Wisconsin’s Madeline and Apostle Islands on Lake Superior offer just about everything but palm trees.
Flyover states seem to only be invoked when they’re the butt of a late-night talk show joke or when politicians want to make a point. However, the perks of being ignored and misunderstood include nature at its finest, largely untouched by corporate development in the race to make a buck. So goes Madeline Island, the largest of the 22 Apostle Islands in Lake Superior and the sacred spiritual center of the Chippewa tribe. As the only island where (minimal, “mom and pop”) development has been allowed to occur, Madeline Island is the perfect base to explore the Apostle Island National Lakeshore. Explore, via kayak, ancient sea caves and historic lighthouses (the Apostle Islands boasts the largest collection in the country), test your fearlessness by cliff jumping off the towering outcrops, sample the island’s growing offering of farm-to-table restaurants, or simply commune with nature and the spirits of a people that first pulled their birch bark canoes onto this land so many centuries years ago.
The “Big Island” of Wisconsin
Originally named Moningwunakauning, which loosely translates as “Home of the yellow-breasted woodpecker,” Madeline Island was home to the Ojibwe people for hundreds of years before being settled by French fur traders in the late 1600s. Surrounded by the crystal clear, sparkling waters of Lake Superior, Madeline Island feels worlds away from just about every Midwest stereotype out there. Quaint yet progressive, the island’s sweet, small-town charm is balanced by a creative, free-spirited joie de vivre.
Jump off a Cliff
If your friend jumped off a cliff would you? If you’re on Madeline Island the answer should be a resounding YES! Follow the sound of adrenaline-fueled pounding heartbeats to Big Bay State Park and take the leap.
Grab a Paddle
The best way to explore the sea caves of the Apostle Islands hands (or paddles) down is by kayak. Once on Madeline, ditch the grumbling ferry monster and embrace this silent sport. Lost Creek Adventures will not only rent you a kayak or paddleboard, they’ll also outfit you with wetsuits and camping equipment if needed. Not quite ready to set off on the open water alone? Guided tours, kayak, paddleboard, First Aid, and survival skill classes are offered throughout the summer.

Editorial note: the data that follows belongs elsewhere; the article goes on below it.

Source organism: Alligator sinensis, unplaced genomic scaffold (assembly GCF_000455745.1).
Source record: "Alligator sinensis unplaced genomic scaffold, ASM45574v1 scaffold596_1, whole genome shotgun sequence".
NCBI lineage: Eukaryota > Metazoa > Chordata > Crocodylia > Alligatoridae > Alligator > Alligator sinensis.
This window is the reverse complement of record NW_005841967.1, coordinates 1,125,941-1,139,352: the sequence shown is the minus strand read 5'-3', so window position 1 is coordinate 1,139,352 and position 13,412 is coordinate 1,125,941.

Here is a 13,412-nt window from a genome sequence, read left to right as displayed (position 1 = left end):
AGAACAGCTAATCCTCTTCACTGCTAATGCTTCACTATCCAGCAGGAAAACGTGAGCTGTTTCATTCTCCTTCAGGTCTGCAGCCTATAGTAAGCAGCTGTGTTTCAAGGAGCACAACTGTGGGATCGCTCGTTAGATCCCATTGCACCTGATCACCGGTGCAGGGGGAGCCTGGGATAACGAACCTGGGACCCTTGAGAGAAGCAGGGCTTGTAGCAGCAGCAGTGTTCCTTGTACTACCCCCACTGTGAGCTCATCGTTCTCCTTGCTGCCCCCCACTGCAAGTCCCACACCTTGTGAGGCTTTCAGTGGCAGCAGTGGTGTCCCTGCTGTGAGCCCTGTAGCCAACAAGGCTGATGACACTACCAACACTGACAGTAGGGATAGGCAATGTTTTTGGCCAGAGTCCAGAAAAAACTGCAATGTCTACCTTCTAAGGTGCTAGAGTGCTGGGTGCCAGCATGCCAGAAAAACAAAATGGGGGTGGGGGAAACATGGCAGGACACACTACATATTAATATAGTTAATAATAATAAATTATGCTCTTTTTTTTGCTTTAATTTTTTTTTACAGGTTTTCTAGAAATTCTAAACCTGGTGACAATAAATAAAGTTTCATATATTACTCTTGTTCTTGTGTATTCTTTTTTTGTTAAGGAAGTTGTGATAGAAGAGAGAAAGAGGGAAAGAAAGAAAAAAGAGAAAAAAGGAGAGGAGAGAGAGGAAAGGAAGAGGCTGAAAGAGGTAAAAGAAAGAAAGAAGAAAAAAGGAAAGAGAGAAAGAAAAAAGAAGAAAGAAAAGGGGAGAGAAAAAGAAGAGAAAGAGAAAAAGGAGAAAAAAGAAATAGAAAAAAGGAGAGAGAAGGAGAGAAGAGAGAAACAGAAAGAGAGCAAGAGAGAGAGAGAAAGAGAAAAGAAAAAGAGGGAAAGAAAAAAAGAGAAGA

To the Lighthouse
Weave through the 22 Apostle Islands on a scavenger hunt of the largest collections of lighthouses in the country. Mostly built in the 1800s and early 1900s, six of the eight occupy a proud spot of the National Register of Historic Places. Built out of wood, brick, and quarried stone, each displays a unique aesthetic and a compelling history detailing the “keepers of the light” of centuries past. Kayaking not your style? Take a cruise! Apostle Islands Cruises sells snacks and non-alcoholic drinks on board and carry-on alcohol is permitted.
Commune With Spirits
Madeline Island, or Mooningwanekaaning (as it’s known to the Ojibwe people), was the manifestation of a prophecy which told of a homeland where food grows on water. When they found the manoomin, or “wild rice,” abundantly growing on the water, they stayed. In addition to a rich Native American history, fur trading, logging, and boating industries all played a part on the island. Shipwrecks, ghost stories, and oral histories abound. Check out the Madeline Island Museum to learn more.
Befriend the Devil
Named “Evil Spirit Island” by the Ojibwa, Devil’s Island is home to dramatic sea caves that produce rumbles from the spirit world. Formed out of billion-year-old sandstone that deepens from golden to mahogany hues with each layer, the sea caves are best explored by kayak. Once on land, check out the lighthouse, built in 1894, complete with the original keepers’ living quarters, or hike the island’s footpaths to the 1901 sandstone storage house at the southeast end of the island.
Grin and Bear It